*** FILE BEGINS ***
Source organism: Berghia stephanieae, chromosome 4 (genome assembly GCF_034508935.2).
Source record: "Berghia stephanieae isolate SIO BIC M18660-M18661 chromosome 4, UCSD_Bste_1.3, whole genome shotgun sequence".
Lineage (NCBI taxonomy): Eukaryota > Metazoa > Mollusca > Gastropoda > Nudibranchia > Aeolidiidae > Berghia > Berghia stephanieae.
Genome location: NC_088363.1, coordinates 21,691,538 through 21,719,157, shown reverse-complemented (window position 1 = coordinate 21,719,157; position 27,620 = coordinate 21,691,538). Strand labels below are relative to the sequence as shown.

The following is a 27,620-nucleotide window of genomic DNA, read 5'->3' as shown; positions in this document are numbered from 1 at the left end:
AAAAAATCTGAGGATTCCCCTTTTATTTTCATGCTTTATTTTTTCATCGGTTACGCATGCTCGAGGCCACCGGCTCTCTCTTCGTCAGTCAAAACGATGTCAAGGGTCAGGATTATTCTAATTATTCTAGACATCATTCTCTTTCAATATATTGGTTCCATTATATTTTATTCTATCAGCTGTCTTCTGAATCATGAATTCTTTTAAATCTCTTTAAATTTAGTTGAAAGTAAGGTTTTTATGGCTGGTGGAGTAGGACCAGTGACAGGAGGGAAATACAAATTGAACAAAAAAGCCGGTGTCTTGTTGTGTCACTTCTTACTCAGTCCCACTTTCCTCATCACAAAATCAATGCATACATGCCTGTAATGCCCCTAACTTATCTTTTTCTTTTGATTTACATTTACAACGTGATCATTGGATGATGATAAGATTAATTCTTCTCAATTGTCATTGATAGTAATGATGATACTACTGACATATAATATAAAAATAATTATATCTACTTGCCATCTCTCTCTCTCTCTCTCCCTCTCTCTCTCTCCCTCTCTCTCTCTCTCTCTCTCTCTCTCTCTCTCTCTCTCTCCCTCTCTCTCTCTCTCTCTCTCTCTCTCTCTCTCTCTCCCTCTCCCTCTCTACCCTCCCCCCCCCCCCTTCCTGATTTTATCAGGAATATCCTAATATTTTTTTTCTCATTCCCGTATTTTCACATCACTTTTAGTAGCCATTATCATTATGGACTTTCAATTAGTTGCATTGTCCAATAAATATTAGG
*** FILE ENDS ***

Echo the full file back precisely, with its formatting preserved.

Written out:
Source organism: Berghia stephanieae, chromosome 4 (genome assembly GCF_034508935.2).
Source record: "Berghia stephanieae isolate SIO BIC M18660-M18661 chromosome 4, UCSD_Bste_1.3, whole genome shotgun sequence".
Lineage (NCBI taxonomy): Eukaryota > Metazoa > Mollusca > Gastropoda > Nudibranchia > Aeolidiidae > Berghia > Berghia stephanieae.
Genome location: NC_088363.1, coordinates 21,691,538 through 21,719,157, shown reverse-complemented (window position 1 = coordinate 21,719,157; position 27,620 = coordinate 21,691,538). Strand labels below are relative to the sequence as shown.

The following is a 27,620-nucleotide window of genomic DNA, read 5'->3' as shown; positions in this document are numbered from 1 at the left end:
AAAAAATCTGAGGATTCCCCTTTTATTTTCATGCTTTATTTTTTCATCGGTTACGCATGCTCGAGGCCACCGGCTCTCTCTTCGTCAGTCAAAACGATGTCAAGGGTCAGGATTATTCTAATTATTCTAGACATCATTCTCTTTCAATATATTGGTTCCATTATATTTTATTCTATCAGCTGTCTTCTGAATCATGAATTCTTTTAAATCTCTTTAAATTTAGTTGAAAGTAAGGTTTTTATGGCTGGTGGAGTAGGACCAGTGACAGGAGGGAAATACAAATTGAACAAAAAAGCCGGTGTCTTGTTGTGTCACTTCTTACTCAGTCCCACTTTCCTCATCACAAAATCAATGCATACATGCCTGTAATGCCCCTAACTTATCTTTTTCTTTTGATTTACATTTACAACGTGATCATTGGATGATGATAAGATTAATTCTTCTCAATTGTCATTGATAGTAATGATGATACTACTGACATATAATATAAAAATAATTATATCTACTTGCCATCTCTCTCTCTCTCTCTCCCTCTCTCTCTCTCCCTCTCTCTCTCTCTCTCTCTCTCTCTCTCTCTCTCTCTCTCCCTCTCTCTCTCTCTCTCTCTCTCTCTCTCTCTCTCTCCCTCTCCCTCTCTACCCTCCCCCCCCCCCCTTCCTGATTTTATCAGGAATATCCTAATATTTTTTTTCTCATTCCCGTATTTTCACATCACTTTTAGTAGCCATTATCATTATGGACTTTCAATTAGTTGCATTGTCCAATAAATATTAGG